Friday, May 15, 2015

J.K. Wilson on Drape

Carpu65 posted a page from an issue of the Tailor and Cutter magazine from 1954. It is an article by J. King Wilson on his recollection of the drafts of Frederick Scholte, the "inventor" of the Drape cut.

He admits that his memory may be a bit fuzzy, but this draft is interesting nonetheless, for several reasons. He gives the size as a 40" chest.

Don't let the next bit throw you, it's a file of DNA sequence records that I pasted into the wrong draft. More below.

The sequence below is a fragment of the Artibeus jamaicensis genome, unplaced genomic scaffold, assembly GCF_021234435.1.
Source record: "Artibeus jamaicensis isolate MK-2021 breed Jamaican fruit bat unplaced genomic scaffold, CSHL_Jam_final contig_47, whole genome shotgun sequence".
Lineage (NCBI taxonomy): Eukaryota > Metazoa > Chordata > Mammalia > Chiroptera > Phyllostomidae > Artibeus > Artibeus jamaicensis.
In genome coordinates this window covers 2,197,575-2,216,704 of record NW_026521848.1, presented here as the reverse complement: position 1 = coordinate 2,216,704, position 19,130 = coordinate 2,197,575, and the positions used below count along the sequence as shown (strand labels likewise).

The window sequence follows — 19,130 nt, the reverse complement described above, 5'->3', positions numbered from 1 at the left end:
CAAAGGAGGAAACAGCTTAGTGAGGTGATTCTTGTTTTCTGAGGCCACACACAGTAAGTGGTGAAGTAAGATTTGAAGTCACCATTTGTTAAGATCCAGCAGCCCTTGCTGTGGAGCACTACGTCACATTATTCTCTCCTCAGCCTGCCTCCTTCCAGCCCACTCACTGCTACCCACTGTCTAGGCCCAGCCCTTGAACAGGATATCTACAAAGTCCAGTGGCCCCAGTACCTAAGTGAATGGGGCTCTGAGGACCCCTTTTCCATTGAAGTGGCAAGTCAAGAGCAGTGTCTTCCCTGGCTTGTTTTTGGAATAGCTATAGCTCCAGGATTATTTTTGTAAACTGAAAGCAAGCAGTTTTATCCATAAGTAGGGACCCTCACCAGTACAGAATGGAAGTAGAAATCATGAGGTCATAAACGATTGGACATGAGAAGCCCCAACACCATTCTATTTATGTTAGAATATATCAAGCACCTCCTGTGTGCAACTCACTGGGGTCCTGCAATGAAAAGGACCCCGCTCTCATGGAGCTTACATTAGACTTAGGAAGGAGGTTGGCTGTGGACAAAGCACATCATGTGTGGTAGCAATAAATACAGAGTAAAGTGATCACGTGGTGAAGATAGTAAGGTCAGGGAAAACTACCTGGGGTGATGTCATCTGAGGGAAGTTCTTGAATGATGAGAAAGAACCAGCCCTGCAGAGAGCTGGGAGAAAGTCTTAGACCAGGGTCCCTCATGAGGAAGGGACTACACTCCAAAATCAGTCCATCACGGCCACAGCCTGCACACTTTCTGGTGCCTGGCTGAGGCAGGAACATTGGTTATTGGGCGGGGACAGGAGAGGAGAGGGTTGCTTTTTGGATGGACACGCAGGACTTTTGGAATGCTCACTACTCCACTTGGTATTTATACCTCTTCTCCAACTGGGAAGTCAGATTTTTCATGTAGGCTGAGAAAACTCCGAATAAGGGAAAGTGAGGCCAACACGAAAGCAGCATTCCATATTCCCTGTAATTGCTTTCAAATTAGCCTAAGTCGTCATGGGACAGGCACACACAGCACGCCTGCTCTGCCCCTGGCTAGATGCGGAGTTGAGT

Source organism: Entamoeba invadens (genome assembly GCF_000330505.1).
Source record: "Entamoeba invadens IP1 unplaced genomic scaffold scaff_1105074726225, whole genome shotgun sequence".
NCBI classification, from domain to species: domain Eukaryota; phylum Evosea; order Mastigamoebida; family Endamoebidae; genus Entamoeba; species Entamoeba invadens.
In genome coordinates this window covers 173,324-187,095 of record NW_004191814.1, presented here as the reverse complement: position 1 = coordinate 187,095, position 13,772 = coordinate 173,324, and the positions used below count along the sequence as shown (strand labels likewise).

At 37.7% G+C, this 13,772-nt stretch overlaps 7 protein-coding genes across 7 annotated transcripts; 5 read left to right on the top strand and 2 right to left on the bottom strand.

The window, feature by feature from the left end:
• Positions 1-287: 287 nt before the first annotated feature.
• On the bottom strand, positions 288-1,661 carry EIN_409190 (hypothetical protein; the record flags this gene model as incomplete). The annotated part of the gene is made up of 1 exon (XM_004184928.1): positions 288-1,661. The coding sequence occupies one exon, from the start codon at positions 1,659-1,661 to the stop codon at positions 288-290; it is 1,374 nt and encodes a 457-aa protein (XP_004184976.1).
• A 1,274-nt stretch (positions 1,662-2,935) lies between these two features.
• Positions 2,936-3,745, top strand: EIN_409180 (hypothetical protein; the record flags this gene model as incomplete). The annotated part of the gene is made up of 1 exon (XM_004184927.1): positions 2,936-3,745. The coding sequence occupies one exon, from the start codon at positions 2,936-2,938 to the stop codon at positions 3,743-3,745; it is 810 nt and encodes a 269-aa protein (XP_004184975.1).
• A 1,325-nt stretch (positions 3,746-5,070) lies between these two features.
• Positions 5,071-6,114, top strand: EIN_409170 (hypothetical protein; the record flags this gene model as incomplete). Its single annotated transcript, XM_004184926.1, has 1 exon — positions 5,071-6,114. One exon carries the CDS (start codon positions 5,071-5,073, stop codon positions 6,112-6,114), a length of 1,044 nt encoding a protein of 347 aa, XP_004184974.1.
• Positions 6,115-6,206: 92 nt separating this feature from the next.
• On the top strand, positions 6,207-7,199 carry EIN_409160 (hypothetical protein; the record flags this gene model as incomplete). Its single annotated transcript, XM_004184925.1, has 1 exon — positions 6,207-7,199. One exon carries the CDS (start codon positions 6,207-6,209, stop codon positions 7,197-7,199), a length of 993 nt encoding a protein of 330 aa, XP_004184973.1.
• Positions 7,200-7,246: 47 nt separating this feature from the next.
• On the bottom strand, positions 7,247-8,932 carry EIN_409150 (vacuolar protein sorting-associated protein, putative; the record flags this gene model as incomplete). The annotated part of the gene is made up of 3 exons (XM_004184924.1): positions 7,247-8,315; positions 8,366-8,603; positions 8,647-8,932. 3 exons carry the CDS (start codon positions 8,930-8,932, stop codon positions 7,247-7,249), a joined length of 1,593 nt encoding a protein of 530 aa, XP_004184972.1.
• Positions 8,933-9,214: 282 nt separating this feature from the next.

The half waist is approximately 21", one can't say for sure since the dart and overlap measures are missing; it's generous but still within the realm of an ample size 40. The neck point is located 4 1/2" from the scye, which is roughly an inch of drape by my calculations. No surprise there. The point-to-point is a whopping 20", which is not surprising given the purpose of the drape was to give the appearance of broad shoulders and full chest above a trim waist, and there is 3/4" fullness in the shoulder compared to the 3/8" that was commonly given in Wilson's but I'm curious that there appears to be little to no drape in the blade. I would have expected some here , given what other drafts and certainly what other tailors who make some version or other of the drape cut, but it is possible that Scholte, whose purpose in cutting was aesthetic and not functional, may not have given much drape to the blade. I don't remember having seen a decent back view of any of his coats. The drape in the blade may have been a later addition, or else it is a mistake on the part of Mr. Wilson as the article was written about seven years after Scholte's death, and perhaps 20 years after the height of the drape cut's popularity.


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